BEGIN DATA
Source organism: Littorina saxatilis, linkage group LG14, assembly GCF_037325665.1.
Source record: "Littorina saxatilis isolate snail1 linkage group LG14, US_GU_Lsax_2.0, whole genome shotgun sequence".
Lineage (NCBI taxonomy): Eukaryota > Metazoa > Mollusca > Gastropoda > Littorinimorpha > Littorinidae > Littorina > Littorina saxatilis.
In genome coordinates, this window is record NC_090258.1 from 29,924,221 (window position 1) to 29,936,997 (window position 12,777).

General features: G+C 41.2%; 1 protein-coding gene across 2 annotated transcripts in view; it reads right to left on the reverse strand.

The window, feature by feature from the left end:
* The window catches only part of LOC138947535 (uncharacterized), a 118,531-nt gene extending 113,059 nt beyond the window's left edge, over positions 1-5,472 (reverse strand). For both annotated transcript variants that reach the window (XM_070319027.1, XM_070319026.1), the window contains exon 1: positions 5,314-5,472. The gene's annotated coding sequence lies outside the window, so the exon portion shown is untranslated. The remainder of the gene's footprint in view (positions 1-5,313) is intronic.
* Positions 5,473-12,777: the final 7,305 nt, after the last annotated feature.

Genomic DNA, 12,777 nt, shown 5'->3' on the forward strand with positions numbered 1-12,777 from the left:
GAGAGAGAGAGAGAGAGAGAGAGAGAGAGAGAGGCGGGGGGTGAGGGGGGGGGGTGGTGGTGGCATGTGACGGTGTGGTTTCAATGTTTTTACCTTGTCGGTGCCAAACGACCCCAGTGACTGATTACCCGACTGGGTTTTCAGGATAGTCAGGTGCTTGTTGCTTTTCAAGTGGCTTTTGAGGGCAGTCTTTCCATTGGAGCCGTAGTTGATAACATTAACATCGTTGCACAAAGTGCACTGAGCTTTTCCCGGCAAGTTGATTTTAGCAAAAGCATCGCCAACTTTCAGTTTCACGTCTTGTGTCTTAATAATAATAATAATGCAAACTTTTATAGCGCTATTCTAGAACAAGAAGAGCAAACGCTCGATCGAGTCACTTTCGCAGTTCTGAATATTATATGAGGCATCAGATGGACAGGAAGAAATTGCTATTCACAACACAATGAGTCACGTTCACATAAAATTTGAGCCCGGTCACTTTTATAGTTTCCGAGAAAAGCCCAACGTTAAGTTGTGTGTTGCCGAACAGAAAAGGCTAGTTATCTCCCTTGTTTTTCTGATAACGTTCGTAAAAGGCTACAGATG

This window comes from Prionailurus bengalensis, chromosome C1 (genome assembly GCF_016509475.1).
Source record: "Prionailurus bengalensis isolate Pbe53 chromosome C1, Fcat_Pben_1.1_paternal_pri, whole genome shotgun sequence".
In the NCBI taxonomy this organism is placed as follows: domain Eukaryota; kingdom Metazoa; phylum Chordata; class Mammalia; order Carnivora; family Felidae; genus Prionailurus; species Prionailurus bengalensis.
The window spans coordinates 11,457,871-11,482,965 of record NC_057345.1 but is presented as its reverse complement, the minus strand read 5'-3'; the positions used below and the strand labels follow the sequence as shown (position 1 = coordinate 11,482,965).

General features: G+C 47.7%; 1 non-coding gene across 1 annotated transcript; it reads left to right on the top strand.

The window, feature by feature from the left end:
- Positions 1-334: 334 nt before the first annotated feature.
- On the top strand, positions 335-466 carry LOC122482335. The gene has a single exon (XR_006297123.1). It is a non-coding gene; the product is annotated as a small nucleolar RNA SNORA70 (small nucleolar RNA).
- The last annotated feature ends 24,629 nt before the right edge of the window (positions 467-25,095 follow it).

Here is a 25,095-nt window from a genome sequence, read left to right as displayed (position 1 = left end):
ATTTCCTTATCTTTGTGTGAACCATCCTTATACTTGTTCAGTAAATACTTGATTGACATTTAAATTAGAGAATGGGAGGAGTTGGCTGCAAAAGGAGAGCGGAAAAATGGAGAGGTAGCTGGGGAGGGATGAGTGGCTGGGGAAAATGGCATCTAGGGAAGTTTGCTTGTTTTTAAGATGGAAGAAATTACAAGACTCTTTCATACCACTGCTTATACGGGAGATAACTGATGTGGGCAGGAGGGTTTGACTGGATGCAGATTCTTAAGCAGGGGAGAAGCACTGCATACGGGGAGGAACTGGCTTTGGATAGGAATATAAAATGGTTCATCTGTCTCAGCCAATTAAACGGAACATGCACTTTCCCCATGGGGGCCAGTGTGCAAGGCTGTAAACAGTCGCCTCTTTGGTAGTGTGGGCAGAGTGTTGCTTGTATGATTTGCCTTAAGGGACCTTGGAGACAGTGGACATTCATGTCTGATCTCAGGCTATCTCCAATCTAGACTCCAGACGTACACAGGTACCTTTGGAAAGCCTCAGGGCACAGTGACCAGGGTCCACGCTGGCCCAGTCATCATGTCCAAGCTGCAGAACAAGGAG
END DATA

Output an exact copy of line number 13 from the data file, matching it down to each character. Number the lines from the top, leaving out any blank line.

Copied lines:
In the NCBI taxonomy this organism is placed as follows: domain Eukaryota; kingdom Metazoa; phylum Chordata; class Mammalia; order Carnivora; family Felidae; genus Prionailurus; species Prionailurus bengalensis.